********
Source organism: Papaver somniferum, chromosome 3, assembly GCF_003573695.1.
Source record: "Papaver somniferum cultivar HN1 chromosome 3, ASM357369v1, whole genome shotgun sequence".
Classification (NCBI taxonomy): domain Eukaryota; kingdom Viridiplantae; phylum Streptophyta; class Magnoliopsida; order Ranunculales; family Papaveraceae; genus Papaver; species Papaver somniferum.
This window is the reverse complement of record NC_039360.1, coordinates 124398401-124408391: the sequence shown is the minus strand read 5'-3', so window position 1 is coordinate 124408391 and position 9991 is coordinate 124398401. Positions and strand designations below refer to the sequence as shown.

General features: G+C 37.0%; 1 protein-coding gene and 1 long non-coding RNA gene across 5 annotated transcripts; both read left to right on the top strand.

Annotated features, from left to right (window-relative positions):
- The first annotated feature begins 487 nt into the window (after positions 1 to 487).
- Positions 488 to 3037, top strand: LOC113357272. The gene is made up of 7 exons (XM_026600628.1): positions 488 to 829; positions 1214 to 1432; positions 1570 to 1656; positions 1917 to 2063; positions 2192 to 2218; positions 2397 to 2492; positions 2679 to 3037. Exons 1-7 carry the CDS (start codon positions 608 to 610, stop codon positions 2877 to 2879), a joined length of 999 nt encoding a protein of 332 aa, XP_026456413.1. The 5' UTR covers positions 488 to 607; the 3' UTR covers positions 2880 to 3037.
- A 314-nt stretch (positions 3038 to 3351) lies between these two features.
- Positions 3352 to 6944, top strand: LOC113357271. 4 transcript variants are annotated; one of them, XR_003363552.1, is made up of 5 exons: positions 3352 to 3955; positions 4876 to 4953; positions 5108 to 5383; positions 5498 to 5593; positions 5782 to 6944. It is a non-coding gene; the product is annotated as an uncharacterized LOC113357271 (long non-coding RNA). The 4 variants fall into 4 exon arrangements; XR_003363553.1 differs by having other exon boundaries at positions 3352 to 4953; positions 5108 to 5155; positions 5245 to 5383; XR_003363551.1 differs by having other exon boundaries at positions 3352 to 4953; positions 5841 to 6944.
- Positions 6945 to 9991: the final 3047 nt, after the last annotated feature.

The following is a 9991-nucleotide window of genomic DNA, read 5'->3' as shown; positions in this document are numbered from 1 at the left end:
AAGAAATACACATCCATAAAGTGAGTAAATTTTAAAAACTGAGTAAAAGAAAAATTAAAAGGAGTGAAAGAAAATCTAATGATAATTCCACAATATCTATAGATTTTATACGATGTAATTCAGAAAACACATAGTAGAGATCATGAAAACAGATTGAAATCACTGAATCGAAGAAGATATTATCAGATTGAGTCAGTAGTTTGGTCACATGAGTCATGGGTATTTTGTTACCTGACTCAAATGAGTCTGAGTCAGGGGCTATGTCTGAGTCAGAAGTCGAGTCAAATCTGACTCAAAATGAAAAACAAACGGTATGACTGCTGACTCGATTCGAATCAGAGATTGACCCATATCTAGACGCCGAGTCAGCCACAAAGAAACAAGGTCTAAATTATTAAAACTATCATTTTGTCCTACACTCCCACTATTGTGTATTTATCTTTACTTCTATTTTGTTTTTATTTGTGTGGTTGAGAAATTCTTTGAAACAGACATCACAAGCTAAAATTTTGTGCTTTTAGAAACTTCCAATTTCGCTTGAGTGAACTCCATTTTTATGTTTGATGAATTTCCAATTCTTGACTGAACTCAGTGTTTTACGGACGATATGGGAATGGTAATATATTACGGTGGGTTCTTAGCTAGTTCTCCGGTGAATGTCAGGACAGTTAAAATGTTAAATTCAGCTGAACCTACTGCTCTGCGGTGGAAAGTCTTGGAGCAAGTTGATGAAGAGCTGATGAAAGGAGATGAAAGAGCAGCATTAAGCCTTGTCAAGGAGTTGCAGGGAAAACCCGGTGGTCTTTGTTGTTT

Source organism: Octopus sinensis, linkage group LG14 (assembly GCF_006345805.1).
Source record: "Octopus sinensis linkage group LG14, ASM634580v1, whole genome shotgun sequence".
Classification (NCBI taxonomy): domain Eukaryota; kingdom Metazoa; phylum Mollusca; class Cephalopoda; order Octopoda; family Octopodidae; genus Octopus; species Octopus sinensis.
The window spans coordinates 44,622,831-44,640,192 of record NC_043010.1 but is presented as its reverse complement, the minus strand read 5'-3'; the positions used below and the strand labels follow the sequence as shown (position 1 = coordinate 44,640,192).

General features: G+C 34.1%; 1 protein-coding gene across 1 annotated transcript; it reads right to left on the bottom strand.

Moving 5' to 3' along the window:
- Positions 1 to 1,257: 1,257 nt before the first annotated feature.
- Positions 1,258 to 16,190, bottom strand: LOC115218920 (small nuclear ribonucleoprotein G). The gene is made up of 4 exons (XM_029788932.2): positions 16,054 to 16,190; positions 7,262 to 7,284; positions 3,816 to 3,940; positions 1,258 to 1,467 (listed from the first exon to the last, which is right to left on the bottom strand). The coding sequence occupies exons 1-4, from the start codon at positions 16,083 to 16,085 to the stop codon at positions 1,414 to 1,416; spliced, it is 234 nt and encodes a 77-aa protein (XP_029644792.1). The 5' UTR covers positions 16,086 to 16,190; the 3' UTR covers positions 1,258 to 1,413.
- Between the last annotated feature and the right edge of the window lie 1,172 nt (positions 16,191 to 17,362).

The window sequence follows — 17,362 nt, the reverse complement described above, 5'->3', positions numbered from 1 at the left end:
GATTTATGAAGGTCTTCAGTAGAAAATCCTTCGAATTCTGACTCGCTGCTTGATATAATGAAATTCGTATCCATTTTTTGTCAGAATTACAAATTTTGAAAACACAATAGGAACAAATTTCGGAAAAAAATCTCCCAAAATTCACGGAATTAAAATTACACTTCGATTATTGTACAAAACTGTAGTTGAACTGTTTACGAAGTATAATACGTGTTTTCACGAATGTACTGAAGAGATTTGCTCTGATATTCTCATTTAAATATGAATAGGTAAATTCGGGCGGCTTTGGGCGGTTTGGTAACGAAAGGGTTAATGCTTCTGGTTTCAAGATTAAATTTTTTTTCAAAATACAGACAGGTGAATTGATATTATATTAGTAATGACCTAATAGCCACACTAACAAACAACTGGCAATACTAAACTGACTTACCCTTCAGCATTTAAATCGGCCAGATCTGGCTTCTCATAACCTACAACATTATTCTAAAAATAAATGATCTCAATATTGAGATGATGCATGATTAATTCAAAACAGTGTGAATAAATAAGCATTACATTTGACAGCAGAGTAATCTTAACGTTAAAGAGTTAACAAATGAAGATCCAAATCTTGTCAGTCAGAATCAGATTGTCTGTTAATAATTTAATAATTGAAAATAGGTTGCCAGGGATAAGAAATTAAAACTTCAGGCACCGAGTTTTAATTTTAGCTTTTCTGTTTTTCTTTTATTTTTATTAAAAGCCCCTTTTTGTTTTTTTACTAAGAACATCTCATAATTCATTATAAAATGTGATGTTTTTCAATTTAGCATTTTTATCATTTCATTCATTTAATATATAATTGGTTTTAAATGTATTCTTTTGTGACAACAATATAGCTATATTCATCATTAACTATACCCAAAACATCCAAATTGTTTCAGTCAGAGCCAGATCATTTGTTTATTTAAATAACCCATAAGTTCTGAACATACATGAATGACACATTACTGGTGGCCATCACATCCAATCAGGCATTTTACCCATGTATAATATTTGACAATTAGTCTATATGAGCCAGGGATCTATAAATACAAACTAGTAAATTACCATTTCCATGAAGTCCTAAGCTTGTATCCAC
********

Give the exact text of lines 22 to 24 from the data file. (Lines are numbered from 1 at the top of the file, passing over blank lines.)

- Between the last annotated feature and the right edge of the window lie 1,172 nt (positions 16,191 to 17,362).

The window sequence follows — 17,362 nt, the reverse complement described above, 5'->3', positions numbered from 1 at the left end:
GATTTATGAAGGTCTTCAGTAGAAAATCCTTCGAATTCTGACTCGCTGCTTGATATAATGAAATTCGTATCCATTTTTTGTCAGAATTACAAATTTTGAAAACACAATAGGAACAAATTTCGGAAAAAAATCTCCCAAAATTCACGGAATTAAAATTACACTTCGATTATTGTACAAAACTGTAGTTGAACTGTTTACGAAGTATAATACGTGTTTTCACGAATGTACTGAAGAGATTTGCTCTGATATTCTCATTTAAATATGAATAGGTAAATTCGGGCGGCTTTGGGCGGTTTGGTAACGAAAGGGTTAATGCTTCTGGTTTCAAGATTAAATTTTTTTTCAAAATACAGACAGGTGAATTGATATTATATTAGTAATGACCTAATAGCCACACTAACAAACAACTGGCAATACTAAACTGACTTACCCTTCAGCATTTAAATCGGCCAGATCTGGCTTCTCATAACCTACAACATTATTCTAAAAATAAATGATCTCAATATTGAGATGATGCATGATTAATTCAAAACAGTGTGAATAAATAAGCATTACATTTGACAGCAGAGTAATCTTAACGTTAAAGAGTTAACAAATGAAGATCCAAATCTTGTCAGTCAGAATCAGATTGTCTGTTAATAATTTAATAATTGAAAATAGGTTGCCAGGGATAAGAAATTAAAACTTCAGGCACCGAGTTTTAATTTTAGCTTTTCTGTTTTTCTTTTATTTTTATTAAAAGCCCCTTTTTGTTTTTTTACTAAGAACATCTCATAATTCATTATAAAATGTGATGTTTTTCAATTTAGCATTTTTATCATTTCATTCATTTAATATATAATTGGTTTTAAATGTATTCTTTTGTGACAACAATATAGCTATATTCATCATTAACTATACCCAAAACATCCAAATTGTTTCAGTCAGAGCCAGATCATTTGTTTATTTAAATAACCCATAAGTTCTGAACATACATGAATGACACATTACTGGTGGCCATCACATCCAATCAGGCATTTTACCCATGTATAATATTTGACAATTAGTCTATATGAGCCAGGGATCTATAAATACAAACTAGTAAATTACCATTTCCATGAAGTCCTAAGCTTGTATCCAC